BLOG TOUR: Huwie the Apple Tree by Dolores Keaveney
Ten reasons why we love this book...
We're thrilled to be the first stop on the two-week blog tour for Huwie the Apple Tree by Dolores Keaveney. During lockdown last summer, Dolores wrote and illustrated this gorgeous book, which demonstrates how hope can blossom even in challenging times. Inspired by real events, this is about Huwie, a little boy who sows a tiny seed and is amazed as it transforms into a magnificent tree. Huwie is based on Dolores’ grandson, who planted and nurtured his own apple tree.
Huwie the Apple Tree is the second book that the Mullingar artist and author has published during the pandemic. Her previous title, Dee the Bee, was released by Starfish Bay last September. Dolores now has fifteen children’s books to her name, since independently publishing her debut, If I were a Bee, in 2009. Dolores’ stories have a timeless, classic quality and her work is often compared to that of Beatrix Potter, who was also a self-publishing pioneer.
Here are ten reasons why we love Huwie the Apple Tree:
1. It's by an Irish author and illustrator.
2. It's a simple story that will resonate with little readers.
3. It's based on actual events and readers can see a picture of the real Huwie and his tree at the end of the book.
4. It encourages children to connect with nature.
5. It's suitable from an early age as the rhyming text and use of black and white will appeal to babies and toddlers.
6. It's illustrated with striking, hand-painted watercolours throughout.
7. As Huwie is represented by a matchstick man, he is an inclusive character to whom all children can relate, regardless of their ethnic background.
8. The use of a matchstick man also promotes creativity by showing children that art doesn't have to be complicated.
9. It's an uplifting story which demonstrates how joy can spring from anything, and beauty can be found where we least expect it.
10. There's lots of potential for play-based activities and crafts inspired by the story. Children can make apple stamps, a hand-print or tissue and button apple trees, coffee-filter apples (these are stunning), or plant a tree from a fruit they have eaten, just like Huwie. Look out for more crafts with Dolores as part of Cruinniú na nÓg on 12th June.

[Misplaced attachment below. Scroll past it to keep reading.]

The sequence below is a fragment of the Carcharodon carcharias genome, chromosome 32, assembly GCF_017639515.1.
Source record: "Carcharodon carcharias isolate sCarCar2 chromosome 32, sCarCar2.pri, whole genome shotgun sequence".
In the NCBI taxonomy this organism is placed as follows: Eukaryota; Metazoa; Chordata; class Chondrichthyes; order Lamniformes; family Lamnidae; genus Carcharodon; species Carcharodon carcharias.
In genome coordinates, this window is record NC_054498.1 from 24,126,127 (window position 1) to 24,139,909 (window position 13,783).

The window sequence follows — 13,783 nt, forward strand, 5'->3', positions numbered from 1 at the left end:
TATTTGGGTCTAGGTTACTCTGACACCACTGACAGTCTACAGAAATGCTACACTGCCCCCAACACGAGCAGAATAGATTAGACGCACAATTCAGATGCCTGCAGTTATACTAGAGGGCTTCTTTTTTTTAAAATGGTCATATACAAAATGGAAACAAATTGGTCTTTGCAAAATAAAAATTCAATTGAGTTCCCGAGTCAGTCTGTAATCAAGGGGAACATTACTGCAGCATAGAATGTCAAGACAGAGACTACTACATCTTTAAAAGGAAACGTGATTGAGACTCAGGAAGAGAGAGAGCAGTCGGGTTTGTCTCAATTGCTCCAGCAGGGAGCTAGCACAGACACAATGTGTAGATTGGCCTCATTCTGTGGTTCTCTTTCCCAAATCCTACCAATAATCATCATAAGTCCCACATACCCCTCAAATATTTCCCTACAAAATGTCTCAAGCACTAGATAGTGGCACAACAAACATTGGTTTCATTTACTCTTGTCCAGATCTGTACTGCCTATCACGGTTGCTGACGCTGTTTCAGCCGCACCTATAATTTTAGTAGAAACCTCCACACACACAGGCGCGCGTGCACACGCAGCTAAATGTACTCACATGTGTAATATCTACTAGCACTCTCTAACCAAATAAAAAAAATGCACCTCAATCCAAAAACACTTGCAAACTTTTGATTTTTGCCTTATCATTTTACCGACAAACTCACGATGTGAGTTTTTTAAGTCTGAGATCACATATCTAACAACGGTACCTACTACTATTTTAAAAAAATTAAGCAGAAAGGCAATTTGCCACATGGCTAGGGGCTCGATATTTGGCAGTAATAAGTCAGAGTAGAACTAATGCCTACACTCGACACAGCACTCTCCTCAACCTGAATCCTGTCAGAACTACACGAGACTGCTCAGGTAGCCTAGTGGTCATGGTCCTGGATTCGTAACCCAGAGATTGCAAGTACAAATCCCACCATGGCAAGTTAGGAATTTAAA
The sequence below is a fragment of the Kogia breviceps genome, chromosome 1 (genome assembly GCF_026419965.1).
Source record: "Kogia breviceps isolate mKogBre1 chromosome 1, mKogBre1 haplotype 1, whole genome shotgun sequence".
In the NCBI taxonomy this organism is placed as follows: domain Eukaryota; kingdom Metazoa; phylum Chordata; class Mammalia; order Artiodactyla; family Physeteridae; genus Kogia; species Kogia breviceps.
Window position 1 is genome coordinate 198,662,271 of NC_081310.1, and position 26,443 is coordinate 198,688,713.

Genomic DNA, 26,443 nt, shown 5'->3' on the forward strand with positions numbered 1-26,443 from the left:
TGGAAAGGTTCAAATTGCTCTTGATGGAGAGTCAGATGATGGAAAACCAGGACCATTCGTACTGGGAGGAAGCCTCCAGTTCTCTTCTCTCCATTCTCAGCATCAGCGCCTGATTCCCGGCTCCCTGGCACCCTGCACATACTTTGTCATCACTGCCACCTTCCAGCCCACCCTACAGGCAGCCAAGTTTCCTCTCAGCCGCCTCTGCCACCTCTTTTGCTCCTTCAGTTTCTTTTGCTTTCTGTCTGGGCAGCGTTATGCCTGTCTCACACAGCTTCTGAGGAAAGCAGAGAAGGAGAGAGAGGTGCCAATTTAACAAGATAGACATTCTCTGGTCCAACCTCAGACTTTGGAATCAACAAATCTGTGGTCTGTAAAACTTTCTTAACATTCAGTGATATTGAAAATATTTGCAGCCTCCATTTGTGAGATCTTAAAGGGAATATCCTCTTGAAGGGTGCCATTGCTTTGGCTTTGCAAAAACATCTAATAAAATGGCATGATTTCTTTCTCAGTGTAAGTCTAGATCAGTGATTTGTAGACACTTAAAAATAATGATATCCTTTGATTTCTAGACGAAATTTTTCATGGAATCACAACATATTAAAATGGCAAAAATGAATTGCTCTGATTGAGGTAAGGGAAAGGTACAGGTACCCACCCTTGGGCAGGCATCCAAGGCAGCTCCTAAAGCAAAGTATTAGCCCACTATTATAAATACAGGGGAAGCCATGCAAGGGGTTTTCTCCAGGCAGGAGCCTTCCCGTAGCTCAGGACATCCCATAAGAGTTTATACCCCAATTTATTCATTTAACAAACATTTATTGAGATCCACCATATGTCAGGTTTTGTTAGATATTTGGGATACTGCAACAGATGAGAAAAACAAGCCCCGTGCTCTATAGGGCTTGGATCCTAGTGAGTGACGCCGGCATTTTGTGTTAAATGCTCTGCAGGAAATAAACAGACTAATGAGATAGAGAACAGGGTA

When we spoke to Dolores about the book's hopeful message, she said, “I’m extremely optimistic in my outlook, and try to remain positive in every situation. As I was writing and illustrating Huwie the Apple Tree during a bleak period for planet earth, it was vital to create a life-affirming book. It’s important to create an awareness in children of the wonders that surround them. This story is a reminder that even in darker days, there is always delight to be found in nature.” With opportunities to promote her books in person limited by Covid-19 restrictions, Dolores embraced social media. Dolores has created several videos showcasing her work and collaborated with libraries all over Ireland on virtual events. Dolores’ latest video was filmed in Belvedere House, Mullingar, and will be released as part of Cruinniú na nÓg on 12th June. This is a flagship initiative of the Creative Ireland Programme’s Creative Youth Plan to nurture the creative potential of children and young people. In this video, Dolores interviews beekeeper Jim Donohue about the Belvedere bees.
Dolores is the first Irish author to have a series of “story walks” based on her work. This involves laminated pages being attached to wooden stakes and installed along an outdoor path. As children stroll along the trail, they're directed to the next page of the story. Mountmellick Library designed a story walk for Dee the Bee last October, and Kerry Library is organising another in Tralee Park this summer. The tour for Huwie the Apple Tree takes place on Instagram until Friday 11th June; make
sure you visit all the stops to find out more about this fabulous book:
A huge thanks to Dolores for having us on this tour and for our gifted copy of this beautiful book - all opinions expressed are our own.